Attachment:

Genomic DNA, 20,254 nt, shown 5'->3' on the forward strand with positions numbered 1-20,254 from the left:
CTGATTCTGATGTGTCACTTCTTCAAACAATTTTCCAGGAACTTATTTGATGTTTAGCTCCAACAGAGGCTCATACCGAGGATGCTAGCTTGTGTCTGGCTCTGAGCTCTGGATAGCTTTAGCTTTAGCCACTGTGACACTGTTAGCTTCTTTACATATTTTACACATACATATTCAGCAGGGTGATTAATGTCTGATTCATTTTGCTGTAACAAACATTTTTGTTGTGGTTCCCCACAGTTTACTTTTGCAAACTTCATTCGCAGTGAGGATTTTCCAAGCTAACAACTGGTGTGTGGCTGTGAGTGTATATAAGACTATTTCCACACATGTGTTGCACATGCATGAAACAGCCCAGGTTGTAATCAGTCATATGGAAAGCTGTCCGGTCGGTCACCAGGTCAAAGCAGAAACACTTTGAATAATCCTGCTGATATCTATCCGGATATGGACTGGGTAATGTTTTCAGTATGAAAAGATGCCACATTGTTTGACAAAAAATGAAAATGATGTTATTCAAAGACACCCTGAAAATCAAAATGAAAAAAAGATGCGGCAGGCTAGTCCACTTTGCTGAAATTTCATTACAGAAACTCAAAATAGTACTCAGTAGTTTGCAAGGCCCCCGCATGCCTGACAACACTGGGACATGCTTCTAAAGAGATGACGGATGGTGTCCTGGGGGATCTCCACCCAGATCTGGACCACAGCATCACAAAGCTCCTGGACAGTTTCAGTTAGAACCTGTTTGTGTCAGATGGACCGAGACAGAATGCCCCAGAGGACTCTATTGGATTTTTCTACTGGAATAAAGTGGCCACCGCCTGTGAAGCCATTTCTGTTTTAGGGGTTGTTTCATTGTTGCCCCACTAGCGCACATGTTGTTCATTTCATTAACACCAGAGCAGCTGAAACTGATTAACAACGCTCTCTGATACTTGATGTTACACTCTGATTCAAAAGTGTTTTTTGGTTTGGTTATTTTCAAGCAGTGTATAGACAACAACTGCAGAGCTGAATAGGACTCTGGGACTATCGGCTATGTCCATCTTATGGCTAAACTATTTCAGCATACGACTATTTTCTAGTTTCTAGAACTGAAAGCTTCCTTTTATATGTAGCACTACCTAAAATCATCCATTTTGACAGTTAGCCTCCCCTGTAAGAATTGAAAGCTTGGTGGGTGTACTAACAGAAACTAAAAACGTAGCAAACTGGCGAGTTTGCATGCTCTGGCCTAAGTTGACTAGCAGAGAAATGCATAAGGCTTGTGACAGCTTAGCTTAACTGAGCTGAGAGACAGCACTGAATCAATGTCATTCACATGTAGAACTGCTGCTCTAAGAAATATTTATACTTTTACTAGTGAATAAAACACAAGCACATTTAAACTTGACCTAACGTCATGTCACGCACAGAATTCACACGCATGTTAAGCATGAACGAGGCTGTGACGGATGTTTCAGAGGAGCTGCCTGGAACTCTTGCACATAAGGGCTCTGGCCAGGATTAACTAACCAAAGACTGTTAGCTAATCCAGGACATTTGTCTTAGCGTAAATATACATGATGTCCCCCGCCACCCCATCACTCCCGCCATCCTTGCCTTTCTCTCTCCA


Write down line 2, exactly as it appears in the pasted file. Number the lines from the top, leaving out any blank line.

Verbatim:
CTGATTCTGATGTGTCACTTCTTCAAACAATTTTCCAGGAACTTATTTGATGTTTAGCTCCAACAGAGGCTCATACCGAGGATGCTAGCTTGTGTCTGGCTCTGAGCTCTGGATAGCTTTAGCTTTAGCCACTGTGACACTGTTAGCTTCTTTACATATTTTACACATACATATTCAGCAGGGTGATTAATGTCTGATTCATTTTGCTGTAACAAACATTTTTGTTGTGGTTCCCCACAGTTTACTTTTGCAAACTTCATTCGCAGTGAGGATTTTCCAAGCTAACAACTGGTGTGTGGCTGTGAGTGTATATAAGACTATTTCCACACATGTGTTGCACATGCATGAAACAGCCCAGGTTGTAATCAGTCATATGGAAAGCTGTCCGGTCGGTCACCAGGTCAAAGCAGAAACACTTTGAATAATCCTGCTGATATCTATCCGGATATGGACTGGGTAATGTTTTCAGTATGAAAAGATGCCACATTGTTTGACAAAAAATGAAAATGATGTTATTCAAAGACACCCTGAAAATCAAAATGAAAAAAAGATGCGGCAGGCTAGTCCACTTTGCTGAAATTTCATTACAGAAACTCAAAATAGTACTCAGTAGTTTGCAAGGCCCCCGCATGCCTGACAACACTGGGACATGCTTCTAAAGAGATGACGGATGGTGTCCTGGGGGATCTCCACCCAGATCTGGACCACAGCATCACAAAGCTCCTGGACAGTTTCAGTTAGAACCTGTTTGTGTCAGATGGACCGAGACAGAATGCCCCAGAGGACTCTATTGGATTTTTCTACTGGAATAAAGTGGCCACCGCCTGTGAAGCCATTTCTGTTTTAGGGGTTGTTTCATTGTTGCCCCACTAGCGCACATGTTGTTCATTTCATTAACACCAGAGCAGCTGAAACTGATTAACAACGCTCTCTGATACTTGATGTTACACTCTGATTCAAAAGTGTTTTTTGGTTTGGTTATTTTCAAGCAGTGTATAGACAACAACTGCAGAGCTGAATAGGACTCTGGGACTATCGGCTATGTCCATCTTATGGCTAAACTATTTCAGCATACGACTATTTTCTAGTTTCTAGAACTGAAAGCTTCCTTTTATATGTAGCACTACCTAAAATCATCCATTTTGACAGTTAGCCTCCCCTGTAAGAATTGAAAGCTTGGTGGGTGTACTAACAGAAACTAAAAACGTAGCAAACTGGCGAGTTTGCATGCTCTGGCCTAAGTTGACTAGCAGAGAAATGCATAAGGCTTGTGACAGCTTAGCTTAACTGAGCTGAGAGACAGCACTGAATCAATGTCATTCACATGTAGAACTGCTGCTCTAAGAAATATTTATACTTTTACTAGTGAATAAAACACAAGCACATTTAAACTTGACCTAACGTCATGTCACGCACAGAATTCACACGCATGTTAAGCATGAACGAGGCTGTGACGGATGTTTCAGAGGAGCTGCCTGGAACTCTTGCACATAAGGGCTCTGGCCAGGATTAACTAACCAAAGACTGTTAGCTAATCCAGGACATTTGTCTTAGCGTAAATATACATGATGTCCCCCGCCACCCCATCACTCCCGCCATCCTTGCCTTTCTCTCTCCA